July 14 2024
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‘Memory, like liberty, is fragile’

‘Memory, like liberty, is fragile’

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A British Library exhibition officer dusts a painting on loan from The Victoria and Albert Museum to Magna Carta- Law, Liberty, Legacy. Photography © Clare Kendall

A British Library exhibition officer dusts a painting on loan from The Victoria and Albert Museum to Magna Carta- Law, Liberty, Legacy. Photography © Clare Kendall

On Wednesday 25 March, Goldsmith’s College hosted an important lecture by a leading expert on the science of memory, Professor Elizabeth Loftus of the University of California, Irvine. Loftus is today one of the world’s pre-eminent experts in this field, having been involved in many significant research studies of memory since the 1970s. She has given expert witness testimony in several court cases. Her efforts have not always been welcomed. She has been accused of unethical conduct in her research, and has even received death threats.

Elizabeth F. Loftus UCI

Elizabeth Loftus

In 1990, she testified in support of a man who had been convicted of the murder of his daughter’s friend, solely on the basis of his daughter’s claim to have recovered a memory of that event. Loftus checked out the scientific literature and could find nothing to support a theory of ‘recovered memory’. This led to a bitter ideological battle between research psychologists and therapists, the latter fervently believing in the notion of recovered memory. Loftus was accused of damaging the feminist cause, but she has been awarded the American Psychological Foundation’s Gold Medal for Lifetime Achievement, which is an indication of her standing with professional colleagues.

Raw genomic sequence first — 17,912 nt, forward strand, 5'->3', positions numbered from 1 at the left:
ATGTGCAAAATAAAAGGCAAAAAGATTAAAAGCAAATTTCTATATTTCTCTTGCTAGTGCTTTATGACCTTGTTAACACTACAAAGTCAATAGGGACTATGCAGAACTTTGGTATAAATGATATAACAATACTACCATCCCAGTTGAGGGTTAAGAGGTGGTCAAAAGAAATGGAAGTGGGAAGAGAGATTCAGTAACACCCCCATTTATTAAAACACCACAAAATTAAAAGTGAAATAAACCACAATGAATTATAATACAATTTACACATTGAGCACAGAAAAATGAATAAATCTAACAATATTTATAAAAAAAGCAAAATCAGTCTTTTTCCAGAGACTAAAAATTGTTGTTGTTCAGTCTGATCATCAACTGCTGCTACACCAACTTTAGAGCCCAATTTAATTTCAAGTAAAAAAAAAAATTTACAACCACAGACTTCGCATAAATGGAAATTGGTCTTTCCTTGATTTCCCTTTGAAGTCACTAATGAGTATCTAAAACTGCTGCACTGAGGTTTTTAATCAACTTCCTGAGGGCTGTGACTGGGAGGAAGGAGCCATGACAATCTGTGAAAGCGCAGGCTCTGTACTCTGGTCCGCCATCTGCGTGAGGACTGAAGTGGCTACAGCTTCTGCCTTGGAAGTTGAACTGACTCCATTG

Her research includes the famous ‘Lost in the Mall’ survey in which people were interviewed about their childhood experiences. The interview included a question about a fictitious event. A quarter of the interviewees claimed to recall this fictitious experience. What this line of research, which has been reflected in a range of similar experiments, demonstrates is that human memory is malleable and suggestible.

Loftus’ presentation began with a very recent scandal involving the American war journalist, Brian Williams. He has recently been pilloried for claiming that, whilst in Iraq in 2003, he rode in a helicopter that was grounded by anti-air missiles. Hillary Clinton had made a not dissimilar boast that she disembarked a helicopter in Bosnia under sniper fire during the civil war there.

Except neither Williams’ nor Clinton’s claims were true. Williams was not riding in the helicopter that was shot down. Clinton, far from racing from speeding bullets, had arrived with her daughter Chelsea, to be greeted by an official reception committee. A small schoolgirl presented Clinton with a bouquet.

So what were Williams’ and Clinton’s excuses? Williams, who was obviously embarrassed, claimed he just screwed something up in his mind. Clinton said that she was a human being, who had made a mistake. Williams’ ratings have tumbled. But Clinton is a serious contender to be the next President of the United States.

Some of Loftus’ more entertaining studies involve implanting false memories about food. Thus, her research teams have persuaded people that they hate hard-boiled eggs, as a result of misinformation. This research could even have the potential to affect people’s dietary habits!